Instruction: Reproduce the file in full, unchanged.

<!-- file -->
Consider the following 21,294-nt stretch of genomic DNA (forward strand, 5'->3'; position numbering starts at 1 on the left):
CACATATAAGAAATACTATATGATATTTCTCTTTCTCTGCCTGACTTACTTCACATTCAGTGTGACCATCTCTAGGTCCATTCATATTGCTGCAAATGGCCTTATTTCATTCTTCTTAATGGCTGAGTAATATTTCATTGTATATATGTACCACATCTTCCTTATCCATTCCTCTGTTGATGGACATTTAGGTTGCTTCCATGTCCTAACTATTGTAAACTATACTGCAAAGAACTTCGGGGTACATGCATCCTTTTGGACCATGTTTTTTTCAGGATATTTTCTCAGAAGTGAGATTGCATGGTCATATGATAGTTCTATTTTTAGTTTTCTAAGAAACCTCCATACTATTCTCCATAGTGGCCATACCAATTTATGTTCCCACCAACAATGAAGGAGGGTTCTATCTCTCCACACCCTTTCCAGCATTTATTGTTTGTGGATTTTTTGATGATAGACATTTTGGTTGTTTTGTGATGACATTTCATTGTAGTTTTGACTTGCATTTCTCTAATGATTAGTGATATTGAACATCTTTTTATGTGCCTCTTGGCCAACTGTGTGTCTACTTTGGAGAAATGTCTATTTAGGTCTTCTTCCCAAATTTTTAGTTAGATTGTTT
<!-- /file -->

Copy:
Consider the following 21,294-nt stretch of genomic DNA (forward strand, 5'->3'; position numbering starts at 1 on the left):
CACATATAAGAAATACTATATGATATTTCTCTTTCTCTGCCTGACTTACTTCACATTCAGTGTGACCATCTCTAGGTCCATTCATATTGCTGCAAATGGCCTTATTTCATTCTTCTTAATGGCTGAGTAATATTTCATTGTATATATGTACCACATCTTCCTTATCCATTCCTCTGTTGATGGACATTTAGGTTGCTTCCATGTCCTAACTATTGTAAACTATACTGCAAAGAACTTCGGGGTACATGCATCCTTTTGGACCATGTTTTTTTCAGGATATTTTCTCAGAAGTGAGATTGCATGGTCATATGATAGTTCTATTTTTAGTTTTCTAAGAAACCTCCATACTATTCTCCATAGTGGCCATACCAATTTATGTTCCCACCAACAATGAAGGAGGGTTCTATCTCTCCACACCCTTTCCAGCATTTATTGTTTGTGGATTTTTTGATGATAGACATTTTGGTTGTTTTGTGATGACATTTCATTGTAGTTTTGACTTGCATTTCTCTAATGATTAGTGATATTGAACATCTTTTTATGTGCCTCTTGGCCAACTGTGTGTCTACTTTGGAGAAATGTCTATTTAGGTCTTCTTCCCAAATTTTTAGTTAGATTGTTT